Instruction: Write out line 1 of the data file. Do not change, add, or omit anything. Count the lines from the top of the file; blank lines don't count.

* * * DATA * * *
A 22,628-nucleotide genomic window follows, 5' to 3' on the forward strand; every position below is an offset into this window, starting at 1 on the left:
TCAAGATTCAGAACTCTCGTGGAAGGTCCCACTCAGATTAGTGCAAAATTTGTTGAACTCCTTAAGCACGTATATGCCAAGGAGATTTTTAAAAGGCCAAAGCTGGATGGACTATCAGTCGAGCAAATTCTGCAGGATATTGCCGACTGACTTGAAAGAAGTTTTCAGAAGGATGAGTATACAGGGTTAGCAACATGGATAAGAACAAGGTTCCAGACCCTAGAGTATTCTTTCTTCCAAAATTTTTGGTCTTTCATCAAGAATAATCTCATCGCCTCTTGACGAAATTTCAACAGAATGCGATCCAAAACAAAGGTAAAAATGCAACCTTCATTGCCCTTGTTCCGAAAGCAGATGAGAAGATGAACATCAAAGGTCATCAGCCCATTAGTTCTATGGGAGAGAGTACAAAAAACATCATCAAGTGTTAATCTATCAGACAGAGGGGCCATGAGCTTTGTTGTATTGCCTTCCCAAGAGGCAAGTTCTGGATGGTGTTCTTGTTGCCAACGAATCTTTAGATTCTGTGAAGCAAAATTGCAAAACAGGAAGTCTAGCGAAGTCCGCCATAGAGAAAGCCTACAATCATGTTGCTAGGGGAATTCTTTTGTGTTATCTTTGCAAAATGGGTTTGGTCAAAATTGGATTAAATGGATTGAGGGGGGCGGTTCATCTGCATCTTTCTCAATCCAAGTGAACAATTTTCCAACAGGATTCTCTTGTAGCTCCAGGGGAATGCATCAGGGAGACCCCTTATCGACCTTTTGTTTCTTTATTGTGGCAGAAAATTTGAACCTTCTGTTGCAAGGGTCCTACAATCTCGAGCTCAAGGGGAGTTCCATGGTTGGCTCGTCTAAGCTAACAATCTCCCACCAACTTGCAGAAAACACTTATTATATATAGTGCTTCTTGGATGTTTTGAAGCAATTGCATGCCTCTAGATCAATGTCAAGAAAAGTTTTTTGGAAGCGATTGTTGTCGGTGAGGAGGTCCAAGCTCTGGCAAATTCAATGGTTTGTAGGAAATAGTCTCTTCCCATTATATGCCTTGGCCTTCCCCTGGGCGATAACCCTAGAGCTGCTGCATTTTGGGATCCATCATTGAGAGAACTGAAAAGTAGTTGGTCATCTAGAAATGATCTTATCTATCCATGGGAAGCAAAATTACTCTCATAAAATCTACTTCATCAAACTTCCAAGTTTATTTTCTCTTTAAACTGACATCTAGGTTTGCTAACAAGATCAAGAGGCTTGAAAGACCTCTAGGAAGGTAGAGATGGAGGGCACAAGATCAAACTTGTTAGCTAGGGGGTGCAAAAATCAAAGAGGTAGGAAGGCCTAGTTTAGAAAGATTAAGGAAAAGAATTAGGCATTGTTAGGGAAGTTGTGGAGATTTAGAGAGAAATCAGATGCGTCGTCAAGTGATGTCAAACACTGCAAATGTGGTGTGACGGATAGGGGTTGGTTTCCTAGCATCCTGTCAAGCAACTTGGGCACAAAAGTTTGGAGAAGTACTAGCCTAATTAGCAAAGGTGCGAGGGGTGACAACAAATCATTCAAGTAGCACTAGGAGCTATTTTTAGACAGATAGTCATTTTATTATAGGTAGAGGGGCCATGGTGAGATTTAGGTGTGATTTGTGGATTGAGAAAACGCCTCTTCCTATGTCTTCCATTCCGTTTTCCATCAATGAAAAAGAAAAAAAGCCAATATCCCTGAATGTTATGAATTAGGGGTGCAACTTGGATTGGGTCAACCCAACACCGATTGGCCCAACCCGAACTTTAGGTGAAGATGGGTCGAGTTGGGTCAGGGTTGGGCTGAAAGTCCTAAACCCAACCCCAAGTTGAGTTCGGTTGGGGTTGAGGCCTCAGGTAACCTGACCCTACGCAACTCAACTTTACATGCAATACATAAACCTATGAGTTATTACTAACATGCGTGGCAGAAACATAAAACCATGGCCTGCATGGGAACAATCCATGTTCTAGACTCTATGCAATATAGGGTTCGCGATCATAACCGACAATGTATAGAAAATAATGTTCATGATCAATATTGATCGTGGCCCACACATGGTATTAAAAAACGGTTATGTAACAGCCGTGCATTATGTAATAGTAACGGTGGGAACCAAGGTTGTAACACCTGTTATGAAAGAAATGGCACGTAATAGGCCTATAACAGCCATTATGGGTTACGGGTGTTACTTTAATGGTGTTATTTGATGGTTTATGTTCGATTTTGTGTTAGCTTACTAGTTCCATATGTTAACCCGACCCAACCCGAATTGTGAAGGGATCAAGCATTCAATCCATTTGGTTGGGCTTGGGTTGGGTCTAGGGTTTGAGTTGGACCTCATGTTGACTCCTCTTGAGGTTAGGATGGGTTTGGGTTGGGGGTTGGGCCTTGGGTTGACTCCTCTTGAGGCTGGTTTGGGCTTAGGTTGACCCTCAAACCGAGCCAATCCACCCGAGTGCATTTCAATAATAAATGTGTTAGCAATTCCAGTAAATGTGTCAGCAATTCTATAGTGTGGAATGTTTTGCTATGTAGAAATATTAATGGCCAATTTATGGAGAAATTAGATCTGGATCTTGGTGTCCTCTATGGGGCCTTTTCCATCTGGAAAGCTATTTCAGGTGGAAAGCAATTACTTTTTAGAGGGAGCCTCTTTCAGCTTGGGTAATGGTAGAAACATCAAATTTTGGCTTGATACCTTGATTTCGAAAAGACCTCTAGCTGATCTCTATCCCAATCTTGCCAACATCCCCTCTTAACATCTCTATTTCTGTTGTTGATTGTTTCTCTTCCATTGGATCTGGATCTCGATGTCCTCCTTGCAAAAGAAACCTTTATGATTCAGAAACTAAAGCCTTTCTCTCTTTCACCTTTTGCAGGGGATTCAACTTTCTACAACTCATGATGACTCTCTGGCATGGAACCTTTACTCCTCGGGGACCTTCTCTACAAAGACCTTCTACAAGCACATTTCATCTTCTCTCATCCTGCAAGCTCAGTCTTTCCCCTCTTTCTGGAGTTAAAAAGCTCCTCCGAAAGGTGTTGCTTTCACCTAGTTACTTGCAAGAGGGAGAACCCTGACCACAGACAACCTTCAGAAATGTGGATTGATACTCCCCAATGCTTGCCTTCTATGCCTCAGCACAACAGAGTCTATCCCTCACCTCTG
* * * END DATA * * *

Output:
A 22,628-nucleotide genomic window follows, 5' to 3' on the forward strand; every position below is an offset into this window, starting at 1 on the left: